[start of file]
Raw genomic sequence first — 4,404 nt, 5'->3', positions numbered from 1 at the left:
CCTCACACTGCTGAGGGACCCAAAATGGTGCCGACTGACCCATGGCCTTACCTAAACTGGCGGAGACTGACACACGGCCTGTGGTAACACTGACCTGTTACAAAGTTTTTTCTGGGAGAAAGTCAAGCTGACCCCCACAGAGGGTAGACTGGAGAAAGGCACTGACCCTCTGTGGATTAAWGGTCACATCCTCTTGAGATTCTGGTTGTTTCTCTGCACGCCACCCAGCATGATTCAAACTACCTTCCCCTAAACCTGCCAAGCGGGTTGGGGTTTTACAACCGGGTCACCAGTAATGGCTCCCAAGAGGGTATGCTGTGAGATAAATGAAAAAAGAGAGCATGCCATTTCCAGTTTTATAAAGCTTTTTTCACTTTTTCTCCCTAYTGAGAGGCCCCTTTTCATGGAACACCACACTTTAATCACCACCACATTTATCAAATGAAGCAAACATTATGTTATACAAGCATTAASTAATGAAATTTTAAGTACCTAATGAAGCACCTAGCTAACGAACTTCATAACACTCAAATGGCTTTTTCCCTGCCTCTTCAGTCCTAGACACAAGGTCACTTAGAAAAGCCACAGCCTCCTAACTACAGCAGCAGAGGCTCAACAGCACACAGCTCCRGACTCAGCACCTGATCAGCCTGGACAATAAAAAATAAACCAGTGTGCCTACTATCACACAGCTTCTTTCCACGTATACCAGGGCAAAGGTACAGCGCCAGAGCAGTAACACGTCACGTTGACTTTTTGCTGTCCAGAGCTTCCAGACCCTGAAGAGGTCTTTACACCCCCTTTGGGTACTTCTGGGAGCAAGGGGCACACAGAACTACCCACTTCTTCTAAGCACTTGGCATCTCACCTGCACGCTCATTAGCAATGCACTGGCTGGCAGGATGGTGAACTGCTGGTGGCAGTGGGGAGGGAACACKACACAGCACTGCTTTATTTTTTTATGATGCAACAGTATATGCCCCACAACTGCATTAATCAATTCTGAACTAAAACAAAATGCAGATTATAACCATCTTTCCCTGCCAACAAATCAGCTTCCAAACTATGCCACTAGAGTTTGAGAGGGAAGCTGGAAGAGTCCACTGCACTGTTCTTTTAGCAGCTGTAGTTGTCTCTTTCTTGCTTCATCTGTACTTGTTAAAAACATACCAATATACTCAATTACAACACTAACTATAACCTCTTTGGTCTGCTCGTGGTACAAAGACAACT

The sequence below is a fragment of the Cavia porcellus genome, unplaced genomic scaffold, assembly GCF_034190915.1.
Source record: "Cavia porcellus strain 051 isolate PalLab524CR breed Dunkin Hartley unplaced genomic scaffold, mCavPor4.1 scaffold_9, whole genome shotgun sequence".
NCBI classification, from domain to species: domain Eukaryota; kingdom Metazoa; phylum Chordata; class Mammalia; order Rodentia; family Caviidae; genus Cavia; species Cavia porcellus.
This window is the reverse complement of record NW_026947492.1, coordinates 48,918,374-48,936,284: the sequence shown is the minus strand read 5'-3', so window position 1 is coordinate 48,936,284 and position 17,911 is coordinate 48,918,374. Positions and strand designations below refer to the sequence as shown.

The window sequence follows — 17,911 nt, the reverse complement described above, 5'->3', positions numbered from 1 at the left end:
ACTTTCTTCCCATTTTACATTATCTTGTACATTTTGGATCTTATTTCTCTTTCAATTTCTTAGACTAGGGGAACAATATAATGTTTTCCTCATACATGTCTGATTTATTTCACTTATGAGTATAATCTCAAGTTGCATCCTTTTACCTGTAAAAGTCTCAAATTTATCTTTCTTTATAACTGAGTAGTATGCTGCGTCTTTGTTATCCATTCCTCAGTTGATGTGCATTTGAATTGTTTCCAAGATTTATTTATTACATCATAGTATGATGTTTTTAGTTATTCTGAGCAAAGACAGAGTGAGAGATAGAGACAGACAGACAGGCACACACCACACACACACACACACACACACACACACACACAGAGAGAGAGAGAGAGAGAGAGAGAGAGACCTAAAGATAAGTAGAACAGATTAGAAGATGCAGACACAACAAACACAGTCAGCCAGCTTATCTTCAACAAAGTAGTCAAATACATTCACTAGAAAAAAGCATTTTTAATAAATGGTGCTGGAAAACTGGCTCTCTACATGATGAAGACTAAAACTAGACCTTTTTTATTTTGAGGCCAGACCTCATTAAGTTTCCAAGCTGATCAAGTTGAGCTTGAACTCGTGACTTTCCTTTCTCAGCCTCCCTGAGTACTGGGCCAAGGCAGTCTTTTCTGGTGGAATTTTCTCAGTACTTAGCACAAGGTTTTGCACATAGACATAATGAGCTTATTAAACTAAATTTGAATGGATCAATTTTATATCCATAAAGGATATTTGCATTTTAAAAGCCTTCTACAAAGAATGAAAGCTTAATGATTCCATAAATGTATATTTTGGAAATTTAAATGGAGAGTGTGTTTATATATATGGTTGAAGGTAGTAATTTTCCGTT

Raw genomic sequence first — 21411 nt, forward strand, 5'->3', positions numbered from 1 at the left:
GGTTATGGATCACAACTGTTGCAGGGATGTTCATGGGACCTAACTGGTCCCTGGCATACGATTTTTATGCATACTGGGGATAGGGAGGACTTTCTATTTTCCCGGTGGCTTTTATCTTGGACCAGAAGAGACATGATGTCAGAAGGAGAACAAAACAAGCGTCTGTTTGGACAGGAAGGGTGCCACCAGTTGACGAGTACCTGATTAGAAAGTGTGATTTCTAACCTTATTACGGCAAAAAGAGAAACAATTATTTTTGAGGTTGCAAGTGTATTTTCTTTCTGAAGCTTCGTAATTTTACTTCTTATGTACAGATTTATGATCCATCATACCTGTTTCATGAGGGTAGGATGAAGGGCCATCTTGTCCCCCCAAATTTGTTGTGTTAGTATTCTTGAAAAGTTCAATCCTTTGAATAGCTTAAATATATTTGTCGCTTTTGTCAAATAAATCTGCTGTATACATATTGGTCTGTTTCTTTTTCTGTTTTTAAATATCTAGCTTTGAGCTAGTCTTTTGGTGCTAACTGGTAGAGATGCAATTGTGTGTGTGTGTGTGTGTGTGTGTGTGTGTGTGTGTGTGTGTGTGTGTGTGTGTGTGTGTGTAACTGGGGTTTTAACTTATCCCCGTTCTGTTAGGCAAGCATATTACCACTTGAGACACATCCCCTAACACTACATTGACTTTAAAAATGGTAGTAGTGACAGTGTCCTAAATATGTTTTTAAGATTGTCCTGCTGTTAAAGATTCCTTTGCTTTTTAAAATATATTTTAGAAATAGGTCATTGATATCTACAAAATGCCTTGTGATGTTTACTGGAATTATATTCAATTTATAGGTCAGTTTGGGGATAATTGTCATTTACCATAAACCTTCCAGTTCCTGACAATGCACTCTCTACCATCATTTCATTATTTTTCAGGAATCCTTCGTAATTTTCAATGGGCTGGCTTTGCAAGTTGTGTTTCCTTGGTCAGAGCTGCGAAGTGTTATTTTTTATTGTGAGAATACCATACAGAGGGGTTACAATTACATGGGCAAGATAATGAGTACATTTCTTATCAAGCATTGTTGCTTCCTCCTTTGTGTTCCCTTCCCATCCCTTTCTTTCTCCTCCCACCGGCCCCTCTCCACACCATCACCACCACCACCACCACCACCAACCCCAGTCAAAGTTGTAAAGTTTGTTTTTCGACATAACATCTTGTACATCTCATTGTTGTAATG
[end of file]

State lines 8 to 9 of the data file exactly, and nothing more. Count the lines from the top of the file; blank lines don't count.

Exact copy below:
ACTTTCTTCCCATTTTACATTATCTTGTACATTTTGGATCTTATTTCTCTTTCAATTTCTTAGACTAGGGGAACAATATAATGTTTTCCTCATACATGTCTGATTTATTTCACTTATGAGTATAATCTCAAGTTGCATCCTTTTACCTGTAAAAGTCTCAAATTTATCTTTCTTTATAACTGAGTAGTATGCTGCGTCTTTGTTATCCATTCCTCAGTTGATGTGCATTTGAATTGTTTCCAAGATTTATTTATTACATCATAGTATGATGTTTTTAGTTATTCTGAGCAAAGACAGAGTGAGAGATAGAGACAGACAGACAGGCACACACCACACACACACACACACACACACACACACACACAGAGAGAGAGAGAGAGAGAGAGAGAGAGACCTAAAGATAAGTAGAACAGATTAGAAGATGCAGACACAACAAACACAGTCAGCCAGCTTATCTTCAACAAAGTAGTCAAATACATTCACTAGAAAAAAGCATTTTTAATAAATGGTGCTGGAAAACTGGCTCTCTACATGATGAAGACTAAAACTAGACCTTTTTTATTTTGAGGCCAGACCTCATTAAGTTTCCAAGCTGATCAAGTTGAGCTTGAACTCGTGACTTTCCTTTCTCAGCCTCCCTGAGTACTGGGCCAAGGCAGTCTTTTCTGGTGGAATTTTCTCAGTACTTAGCACAAGGTTTTGCACATAGACATAATGAGCTTATTAAACTAAATTTGAATGGATCAATTTTATATCCATAAAGGATATTTGCATTTTAAAAGCCTTCTACAAAGAATGAAAGCTTAATGATTCCATAAATGTATATTTTGGAAATTTAAATGGAGAGTGTGTTTATATATATGGTTGAAGGTAGTAATTTTCCGTT

Raw genomic sequence first — 21411 nt, forward strand, 5'->3', positions numbered from 1 at the left: